Almost all quiet on the Eastern Front

With the US closed for Thanksgiving and little to get excited about on the news front, the Asian session has had a muted start. Markets have ignored President Trump’s statement that he would concede once the US electoral college confirmed President-elect Biden’s win, reinforcing the impression that the US election has rapidly become yesterday’s news. Early trading in Asian stock markets has seen them edge lower, with India’s mass ban on more Chinese companies’ products continuing to weigh on mainland markets, which are nervous after a run of corporate defaults and increased oversight of the technology sector. The news the AstraZeneca intends to conduct more trials of its Covid-19 vaccine after criticism of its data may also be weighing on investor’s nerves, giving them the excuse to take more exposure of the table into the weekend. Early closes today on US bond and equity markets will likely ensue volatility remains modest.

China Industrial Profits was the highlight of an otherwise dull Asian calendar today. Industrial Profits surged 28.20% for October YoY and rose 0.70% on an annual basis from January to October. That was 6th straight month of increases, and the volatility of the YoY numbers aside, further confirms the strength of the China manufacturing recovery. Those gains may be harder to maintain as the US and Europe face an inevitable Covid-19 slowdown, and domestic consumption and credit woes remain concerns. But the overall picture confirms that China is doing better than most and will lead Asia’s recovery into 2021.

Malaysia’s government survived to fight another day overnight, with Parliament passing the second reading of the 2021 budget. A loss would have amounted to losing a vote of no confidence. The ringgit and Malaysian equities rallied on the news, but the government still faces a series of votes on individual parts of the budget in the weeks ahead. Nevertheless, political risk has reduced markedly and should allow Malaysia to outperform with the rest of ASEAN into the new year as the vaccine-led recovery gathers pace in H1.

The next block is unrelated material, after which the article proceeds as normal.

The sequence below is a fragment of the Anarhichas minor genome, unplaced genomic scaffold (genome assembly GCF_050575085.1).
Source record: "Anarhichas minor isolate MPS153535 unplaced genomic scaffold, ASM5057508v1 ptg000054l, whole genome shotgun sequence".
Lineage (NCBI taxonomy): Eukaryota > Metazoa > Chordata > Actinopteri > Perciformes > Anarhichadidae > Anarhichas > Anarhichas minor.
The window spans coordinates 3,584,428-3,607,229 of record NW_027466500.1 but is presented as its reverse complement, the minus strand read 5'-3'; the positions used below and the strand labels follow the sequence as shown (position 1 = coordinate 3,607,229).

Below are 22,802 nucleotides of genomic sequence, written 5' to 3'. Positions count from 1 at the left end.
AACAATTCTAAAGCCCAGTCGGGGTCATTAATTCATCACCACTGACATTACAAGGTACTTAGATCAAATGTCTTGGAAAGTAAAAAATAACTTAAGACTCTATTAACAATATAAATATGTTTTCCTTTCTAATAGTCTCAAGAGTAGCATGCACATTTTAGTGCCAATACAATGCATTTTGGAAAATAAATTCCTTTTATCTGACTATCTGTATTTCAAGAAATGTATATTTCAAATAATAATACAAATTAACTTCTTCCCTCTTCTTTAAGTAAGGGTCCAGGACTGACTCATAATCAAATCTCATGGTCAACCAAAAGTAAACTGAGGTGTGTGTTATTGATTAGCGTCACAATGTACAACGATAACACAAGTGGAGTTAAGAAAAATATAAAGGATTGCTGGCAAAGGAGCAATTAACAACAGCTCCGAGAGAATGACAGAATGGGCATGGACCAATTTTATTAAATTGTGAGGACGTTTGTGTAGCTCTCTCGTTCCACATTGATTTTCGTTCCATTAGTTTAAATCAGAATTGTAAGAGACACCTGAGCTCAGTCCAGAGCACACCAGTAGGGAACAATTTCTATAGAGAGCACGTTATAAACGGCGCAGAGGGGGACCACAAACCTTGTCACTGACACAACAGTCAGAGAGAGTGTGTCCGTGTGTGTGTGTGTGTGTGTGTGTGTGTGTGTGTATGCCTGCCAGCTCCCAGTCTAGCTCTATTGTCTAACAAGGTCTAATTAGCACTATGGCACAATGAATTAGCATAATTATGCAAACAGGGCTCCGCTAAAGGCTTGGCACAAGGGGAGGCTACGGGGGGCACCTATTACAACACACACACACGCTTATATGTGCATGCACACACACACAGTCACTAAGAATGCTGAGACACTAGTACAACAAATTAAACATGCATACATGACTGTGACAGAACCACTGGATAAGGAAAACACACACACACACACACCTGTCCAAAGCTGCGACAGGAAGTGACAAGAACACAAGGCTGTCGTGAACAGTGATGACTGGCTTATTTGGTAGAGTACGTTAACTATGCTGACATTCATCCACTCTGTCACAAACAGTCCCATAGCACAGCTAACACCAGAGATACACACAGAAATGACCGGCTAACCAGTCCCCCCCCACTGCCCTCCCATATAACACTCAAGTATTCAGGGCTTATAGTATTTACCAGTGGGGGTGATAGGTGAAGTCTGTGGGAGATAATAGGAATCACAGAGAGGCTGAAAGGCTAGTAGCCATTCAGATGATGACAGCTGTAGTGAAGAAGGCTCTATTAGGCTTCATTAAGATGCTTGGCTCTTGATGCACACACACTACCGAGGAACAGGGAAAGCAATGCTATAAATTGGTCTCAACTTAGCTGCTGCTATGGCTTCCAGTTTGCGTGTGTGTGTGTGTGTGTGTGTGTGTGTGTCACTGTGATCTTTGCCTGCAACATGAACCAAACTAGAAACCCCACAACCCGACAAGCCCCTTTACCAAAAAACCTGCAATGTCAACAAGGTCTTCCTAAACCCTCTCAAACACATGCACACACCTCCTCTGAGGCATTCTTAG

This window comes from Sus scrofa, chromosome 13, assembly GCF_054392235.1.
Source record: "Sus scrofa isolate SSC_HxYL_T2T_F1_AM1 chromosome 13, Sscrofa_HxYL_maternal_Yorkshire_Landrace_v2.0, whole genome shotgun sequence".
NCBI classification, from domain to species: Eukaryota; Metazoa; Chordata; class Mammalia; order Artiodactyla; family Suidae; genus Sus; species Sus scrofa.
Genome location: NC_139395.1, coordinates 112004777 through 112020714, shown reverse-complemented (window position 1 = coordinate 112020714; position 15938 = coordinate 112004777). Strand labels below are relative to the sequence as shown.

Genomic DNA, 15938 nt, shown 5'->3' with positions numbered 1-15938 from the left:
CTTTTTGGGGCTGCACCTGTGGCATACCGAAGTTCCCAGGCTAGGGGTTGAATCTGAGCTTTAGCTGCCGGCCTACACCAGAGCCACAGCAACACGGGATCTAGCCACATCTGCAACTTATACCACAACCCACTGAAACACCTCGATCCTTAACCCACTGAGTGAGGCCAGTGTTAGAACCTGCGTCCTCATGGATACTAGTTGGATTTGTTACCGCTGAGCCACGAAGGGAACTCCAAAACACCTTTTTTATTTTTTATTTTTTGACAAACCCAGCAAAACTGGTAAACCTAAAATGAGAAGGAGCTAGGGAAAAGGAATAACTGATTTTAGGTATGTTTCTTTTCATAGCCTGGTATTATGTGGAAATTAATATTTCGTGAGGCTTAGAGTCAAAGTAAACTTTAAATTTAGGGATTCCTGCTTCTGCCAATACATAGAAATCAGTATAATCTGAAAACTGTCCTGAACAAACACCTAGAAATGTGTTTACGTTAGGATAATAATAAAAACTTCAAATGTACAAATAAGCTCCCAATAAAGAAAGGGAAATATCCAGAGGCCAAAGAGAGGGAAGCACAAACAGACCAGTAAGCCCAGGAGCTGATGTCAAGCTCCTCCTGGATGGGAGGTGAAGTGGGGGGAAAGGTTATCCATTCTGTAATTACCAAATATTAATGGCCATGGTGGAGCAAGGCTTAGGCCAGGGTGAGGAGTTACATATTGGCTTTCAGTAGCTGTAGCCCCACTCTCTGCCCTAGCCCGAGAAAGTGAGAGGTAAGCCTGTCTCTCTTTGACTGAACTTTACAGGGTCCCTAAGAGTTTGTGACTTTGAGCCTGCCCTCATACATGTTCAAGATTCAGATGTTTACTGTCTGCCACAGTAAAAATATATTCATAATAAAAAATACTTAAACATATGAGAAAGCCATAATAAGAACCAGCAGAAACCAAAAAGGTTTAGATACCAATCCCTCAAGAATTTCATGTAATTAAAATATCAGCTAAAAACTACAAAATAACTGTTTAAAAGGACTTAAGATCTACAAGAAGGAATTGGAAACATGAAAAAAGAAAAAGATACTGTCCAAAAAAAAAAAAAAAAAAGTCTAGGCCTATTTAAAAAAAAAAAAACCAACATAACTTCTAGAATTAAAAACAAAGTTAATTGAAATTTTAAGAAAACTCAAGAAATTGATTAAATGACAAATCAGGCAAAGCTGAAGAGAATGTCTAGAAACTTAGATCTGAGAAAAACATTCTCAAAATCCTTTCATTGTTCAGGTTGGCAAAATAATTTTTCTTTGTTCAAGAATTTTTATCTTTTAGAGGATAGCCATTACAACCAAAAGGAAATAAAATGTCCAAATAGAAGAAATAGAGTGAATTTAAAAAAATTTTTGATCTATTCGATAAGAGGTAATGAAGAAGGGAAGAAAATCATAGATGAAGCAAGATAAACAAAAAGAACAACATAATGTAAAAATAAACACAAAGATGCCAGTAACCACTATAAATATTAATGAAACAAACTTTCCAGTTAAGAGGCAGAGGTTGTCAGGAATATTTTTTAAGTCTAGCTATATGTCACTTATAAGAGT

This article is for general information purposes only. It is not investment advice or a solution to buy or sell securities. Opinions are the authors; not necessarily that of OANDA Corporation or any of its affiliates, subsidiaries, officers or directors. Leveraged trading is high risk and not suitable for all. You could lose all of your deposited funds.

Jeffrey Halley

Jeffrey Halley

Senior Market Analyst - Asia Pacific
With more than 30 years of FX experience – from spot/margin trading and NDFs through to currency options and futures – Jeffrey Halley is OANDA’s senior market analyst for Asia Pacific, responsible for providing timely and relevant macro analysis covering a wide range of asset classes. He has previously worked with leading institutions such as Saxo Capital Markets, DynexCorp Currency Portfolio Management, IG, IFX, Fimat Internationale Banque, HSBC and Barclays. A highly sought-after analyst, Jeffrey has appeared on a wide range of global news channels including Bloomberg, BBC, Reuters, CNBC, MSN, Sky TV, Channel News Asia and the New York Times. He was born in New Zealand and holds an MBA from the Cass Business School.
Jeffrey Halley
Jeffrey Halley

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